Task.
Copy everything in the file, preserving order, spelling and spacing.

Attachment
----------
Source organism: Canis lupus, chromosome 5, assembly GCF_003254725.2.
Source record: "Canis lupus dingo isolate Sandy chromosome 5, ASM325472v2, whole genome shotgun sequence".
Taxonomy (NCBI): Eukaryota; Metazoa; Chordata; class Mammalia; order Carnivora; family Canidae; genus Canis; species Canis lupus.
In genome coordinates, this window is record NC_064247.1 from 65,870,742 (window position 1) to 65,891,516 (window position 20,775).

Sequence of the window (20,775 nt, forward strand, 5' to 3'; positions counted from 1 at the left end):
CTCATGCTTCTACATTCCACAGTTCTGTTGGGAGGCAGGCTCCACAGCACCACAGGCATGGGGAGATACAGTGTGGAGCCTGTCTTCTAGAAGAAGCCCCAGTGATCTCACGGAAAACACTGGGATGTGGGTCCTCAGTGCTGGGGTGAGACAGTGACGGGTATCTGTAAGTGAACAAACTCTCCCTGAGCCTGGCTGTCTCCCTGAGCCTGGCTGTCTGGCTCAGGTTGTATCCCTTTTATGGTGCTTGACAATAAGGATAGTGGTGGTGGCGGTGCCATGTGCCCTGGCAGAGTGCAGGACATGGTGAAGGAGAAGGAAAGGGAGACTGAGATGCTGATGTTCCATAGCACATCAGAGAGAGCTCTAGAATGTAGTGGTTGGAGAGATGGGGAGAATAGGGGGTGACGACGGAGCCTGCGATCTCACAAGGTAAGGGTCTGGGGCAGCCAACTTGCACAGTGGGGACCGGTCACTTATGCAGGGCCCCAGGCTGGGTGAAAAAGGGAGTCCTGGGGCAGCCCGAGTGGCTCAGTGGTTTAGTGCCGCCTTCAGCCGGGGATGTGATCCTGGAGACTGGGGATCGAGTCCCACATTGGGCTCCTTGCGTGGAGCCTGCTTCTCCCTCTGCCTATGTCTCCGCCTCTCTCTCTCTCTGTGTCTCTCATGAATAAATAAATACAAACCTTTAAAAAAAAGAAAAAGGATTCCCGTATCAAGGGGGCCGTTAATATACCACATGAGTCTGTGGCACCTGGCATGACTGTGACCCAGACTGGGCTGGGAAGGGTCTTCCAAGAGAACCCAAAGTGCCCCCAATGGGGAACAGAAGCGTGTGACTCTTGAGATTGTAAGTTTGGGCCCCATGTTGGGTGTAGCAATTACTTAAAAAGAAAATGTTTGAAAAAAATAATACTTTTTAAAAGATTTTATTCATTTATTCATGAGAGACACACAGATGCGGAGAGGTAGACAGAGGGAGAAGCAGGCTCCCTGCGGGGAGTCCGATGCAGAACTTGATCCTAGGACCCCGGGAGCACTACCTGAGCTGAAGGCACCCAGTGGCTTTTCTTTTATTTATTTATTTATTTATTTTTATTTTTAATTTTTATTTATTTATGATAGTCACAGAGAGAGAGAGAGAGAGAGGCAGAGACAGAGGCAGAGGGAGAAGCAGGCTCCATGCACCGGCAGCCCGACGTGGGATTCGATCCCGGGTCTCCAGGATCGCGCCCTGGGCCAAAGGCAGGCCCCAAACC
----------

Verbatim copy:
Source organism: Canis lupus, chromosome 5, assembly GCF_003254725.2.
Source record: "Canis lupus dingo isolate Sandy chromosome 5, ASM325472v2, whole genome shotgun sequence".
Taxonomy (NCBI): Eukaryota; Metazoa; Chordata; class Mammalia; order Carnivora; family Canidae; genus Canis; species Canis lupus.
In genome coordinates, this window is record NC_064247.1 from 65,870,742 (window position 1) to 65,891,516 (window position 20,775).

Sequence of the window (20,775 nt, forward strand, 5' to 3'; positions counted from 1 at the left end):
CTCATGCTTCTACATTCCACAGTTCTGTTGGGAGGCAGGCTCCACAGCACCACAGGCATGGGGAGATACAGTGTGGAGCCTGTCTTCTAGAAGAAGCCCCAGTGATCTCACGGAAAACACTGGGATGTGGGTCCTCAGTGCTGGGGTGAGACAGTGACGGGTATCTGTAAGTGAACAAACTCTCCCTGAGCCTGGCTGTCTCCCTGAGCCTGGCTGTCTGGCTCAGGTTGTATCCCTTTTATGGTGCTTGACAATAAGGATAGTGGTGGTGGCGGTGCCATGTGCCCTGGCAGAGTGCAGGACATGGTGAAGGAGAAGGAAAGGGAGACTGAGATGCTGATGTTCCATAGCACATCAGAGAGAGCTCTAGAATGTAGTGGTTGGAGAGATGGGGAGAATAGGGGGTGACGACGGAGCCTGCGATCTCACAAGGTAAGGGTCTGGGGCAGCCAACTTGCACAGTGGGGACCGGTCACTTATGCAGGGCCCCAGGCTGGGTGAAAAAGGGAGTCCTGGGGCAGCCCGAGTGGCTCAGTGGTTTAGTGCCGCCTTCAGCCGGGGATGTGATCCTGGAGACTGGGGATCGAGTCCCACATTGGGCTCCTTGCGTGGAGCCTGCTTCTCCCTCTGCCTATGTCTCCGCCTCTCTCTCTCTCTGTGTCTCTCATGAATAAATAAATACAAACCTTTAAAAAAAAGAAAAAGGATTCCCGTATCAAGGGGGCCGTTAATATACCACATGAGTCTGTGGCACCTGGCATGACTGTGACCCAGACTGGGCTGGGAAGGGTCTTCCAAGAGAACCCAAAGTGCCCCCAATGGGGAACAGAAGCGTGTGACTCTTGAGATTGTAAGTTTGGGCCCCATGTTGGGTGTAGCAATTACTTAAAAAGAAAATGTTTGAAAAAAATAATACTTTTTAAAAGATTTTATTCATTTATTCATGAGAGACACACAGATGCGGAGAGGTAGACAGAGGGAGAAGCAGGCTCCCTGCGGGGAGTCCGATGCAGAACTTGATCCTAGGACCCCGGGAGCACTACCTGAGCTGAAGGCACCCAGTGGCTTTTCTTTTATTTATTTATTTATTTATTTTTATTTTTAATTTTTATTTATTTATGATAGTCACAGAGAGAGAGAGAGAGAGAGGCAGAGACAGAGGCAGAGGGAGAAGCAGGCTCCATGCACCGGCAGCCCGACGTGGGATTCGATCCCGGGTCTCCAGGATCGCGCCCTGGGCCAAAGGCAGGCCCCAAACC